5-Year Government Of Canada Benchmark Bond Yield
Rising Rates Can Mean Less Liquidity For Sellers
Still no clue what that means, eh? Okay, let’s work through an example, if mortgages maintained the average 120 bps spread. The maximum borrowing power would have declined about ~1.9% from just the previous month. From the bottom in August, this would work out to a drop of 3.3% to the maximum mortgage size. It may not seem like much, but every reduction of borrowing power pulls back the velocity of price growth. It’s essentially a reduction in the amount of liquidity sellers have.
Is this conclusive evidence mortgage rates will be on the rise? No, but in context things are starting to look that way. The economic recovery is much faster than the BoC had forecasted. The BoC has also stopped QE for Canada Mortgage Bonds (CMBs), which pushed rates even lower. This likely isn’t to change someone’s opinion on buying, since most buyers have no clue what it means. However, if lowering rates pulls forward buyers, rising rates tend to delay or lead to smaller budgets.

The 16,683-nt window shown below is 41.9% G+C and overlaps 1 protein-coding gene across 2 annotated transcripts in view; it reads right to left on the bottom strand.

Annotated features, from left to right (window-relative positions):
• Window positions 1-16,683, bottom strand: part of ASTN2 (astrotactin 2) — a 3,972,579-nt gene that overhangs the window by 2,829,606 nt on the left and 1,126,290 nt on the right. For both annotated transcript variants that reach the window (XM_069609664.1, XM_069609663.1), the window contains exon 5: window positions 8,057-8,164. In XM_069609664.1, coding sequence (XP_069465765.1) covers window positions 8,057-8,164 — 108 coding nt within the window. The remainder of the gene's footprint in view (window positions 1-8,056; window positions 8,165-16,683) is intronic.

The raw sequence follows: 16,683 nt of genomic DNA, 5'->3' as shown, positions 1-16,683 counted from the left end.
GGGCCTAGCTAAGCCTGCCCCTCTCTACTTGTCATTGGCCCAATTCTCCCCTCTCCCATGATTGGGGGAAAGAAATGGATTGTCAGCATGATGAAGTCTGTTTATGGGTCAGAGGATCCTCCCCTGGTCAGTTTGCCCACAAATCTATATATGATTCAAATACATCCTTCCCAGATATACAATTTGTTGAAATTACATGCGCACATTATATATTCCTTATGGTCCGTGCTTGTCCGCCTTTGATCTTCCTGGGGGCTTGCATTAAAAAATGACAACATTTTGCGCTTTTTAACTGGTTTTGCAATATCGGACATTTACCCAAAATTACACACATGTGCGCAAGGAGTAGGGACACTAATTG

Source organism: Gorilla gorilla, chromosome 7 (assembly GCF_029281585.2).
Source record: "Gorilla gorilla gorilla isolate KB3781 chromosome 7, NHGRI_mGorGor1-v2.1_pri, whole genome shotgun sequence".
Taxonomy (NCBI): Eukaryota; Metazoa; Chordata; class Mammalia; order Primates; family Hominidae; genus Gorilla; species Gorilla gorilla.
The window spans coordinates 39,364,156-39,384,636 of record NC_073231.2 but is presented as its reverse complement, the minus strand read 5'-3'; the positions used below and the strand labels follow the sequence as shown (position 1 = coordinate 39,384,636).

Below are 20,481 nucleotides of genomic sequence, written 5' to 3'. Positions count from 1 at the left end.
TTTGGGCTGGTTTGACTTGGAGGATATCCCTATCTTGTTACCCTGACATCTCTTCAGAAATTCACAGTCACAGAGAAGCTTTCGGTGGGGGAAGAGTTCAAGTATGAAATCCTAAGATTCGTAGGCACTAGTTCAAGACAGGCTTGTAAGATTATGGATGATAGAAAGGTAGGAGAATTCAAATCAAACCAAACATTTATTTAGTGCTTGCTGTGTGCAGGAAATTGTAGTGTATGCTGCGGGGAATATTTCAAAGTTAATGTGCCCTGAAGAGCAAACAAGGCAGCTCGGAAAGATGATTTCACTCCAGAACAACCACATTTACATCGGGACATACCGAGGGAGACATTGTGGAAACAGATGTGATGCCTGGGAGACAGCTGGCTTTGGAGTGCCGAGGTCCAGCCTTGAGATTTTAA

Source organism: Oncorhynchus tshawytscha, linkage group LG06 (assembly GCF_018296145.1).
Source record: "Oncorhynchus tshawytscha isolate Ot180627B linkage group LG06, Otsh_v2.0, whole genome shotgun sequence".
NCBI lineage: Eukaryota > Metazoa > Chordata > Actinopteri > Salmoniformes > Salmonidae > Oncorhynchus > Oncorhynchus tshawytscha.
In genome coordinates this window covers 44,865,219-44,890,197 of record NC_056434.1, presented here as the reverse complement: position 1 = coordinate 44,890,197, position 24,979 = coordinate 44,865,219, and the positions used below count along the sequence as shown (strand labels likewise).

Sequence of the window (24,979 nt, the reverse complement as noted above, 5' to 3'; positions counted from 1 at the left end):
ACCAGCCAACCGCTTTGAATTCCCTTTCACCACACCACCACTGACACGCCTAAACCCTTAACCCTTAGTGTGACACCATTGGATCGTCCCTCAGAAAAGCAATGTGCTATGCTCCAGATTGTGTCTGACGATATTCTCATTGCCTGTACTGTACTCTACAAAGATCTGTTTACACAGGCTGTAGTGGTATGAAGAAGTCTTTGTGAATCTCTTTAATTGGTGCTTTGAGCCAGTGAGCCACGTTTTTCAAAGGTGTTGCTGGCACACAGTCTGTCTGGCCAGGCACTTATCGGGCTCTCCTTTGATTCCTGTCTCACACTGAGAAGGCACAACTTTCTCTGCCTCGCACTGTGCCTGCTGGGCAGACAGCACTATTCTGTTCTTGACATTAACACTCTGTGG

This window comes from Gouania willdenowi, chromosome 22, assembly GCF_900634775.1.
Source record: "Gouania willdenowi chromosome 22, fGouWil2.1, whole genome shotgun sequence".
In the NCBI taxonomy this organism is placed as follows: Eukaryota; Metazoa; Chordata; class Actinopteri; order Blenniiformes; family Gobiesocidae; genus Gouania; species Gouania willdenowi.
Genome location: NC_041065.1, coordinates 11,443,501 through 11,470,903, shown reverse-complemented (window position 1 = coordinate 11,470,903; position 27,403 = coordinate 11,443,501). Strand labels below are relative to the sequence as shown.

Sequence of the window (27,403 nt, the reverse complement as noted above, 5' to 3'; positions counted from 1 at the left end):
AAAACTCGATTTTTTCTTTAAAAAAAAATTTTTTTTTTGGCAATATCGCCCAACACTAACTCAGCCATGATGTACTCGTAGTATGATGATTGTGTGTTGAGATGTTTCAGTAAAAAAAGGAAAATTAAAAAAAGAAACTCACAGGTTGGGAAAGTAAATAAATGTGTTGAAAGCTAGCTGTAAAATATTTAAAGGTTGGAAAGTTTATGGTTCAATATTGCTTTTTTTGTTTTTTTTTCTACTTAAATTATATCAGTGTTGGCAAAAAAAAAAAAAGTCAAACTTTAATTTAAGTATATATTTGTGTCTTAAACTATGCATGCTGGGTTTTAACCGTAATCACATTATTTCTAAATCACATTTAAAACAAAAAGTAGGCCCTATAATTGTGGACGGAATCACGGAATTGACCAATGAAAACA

Recent deal saw 614 units owned by Vancouver-based Hollyburn Properties in the West End, South Granville, West Point Grey, Kitsilano and Marpole areas sold to two Ontario-based real estate investment trusts
JOANNE LEE-YOUNG (VANCOUVER SUN) - The COVID pandemic has lowered demand for rental properties and thus what landlords are charging, but investors looking to buy apartment buildings to earn a financial return believe this is temporary, says a B.C. real estate executive.
Lance Coulson, an executive vice-president at commercial broker CBRE, sold 15 rental apartment buildings, nine of them of concrete construction and on the west side, for almost $300 million in late January.
The deal covered a total of 614 housing units in the West End, South Granville, West Point Grey, Kitsilano and Marpole that were owned by Vancouver-based Hollyburn Properties. They were sold to two Ontario-based real estate investment trusts, Ottawa’s InterRent and Toronto’s Crestpoint, for $292.5 million.
Because of its size, the deal is being cited in a motion to Vancouver city council, submitted by Coun. Jean Swanson and calling for “protecting tenants from real estate investment trusts.”
The motion, which is on Tuesday’s council agenda, proposes council write to Ottawa about the growing number of rental units owned by REITs and the “commodification of housing, housing security and affordability for Vancouver residents.”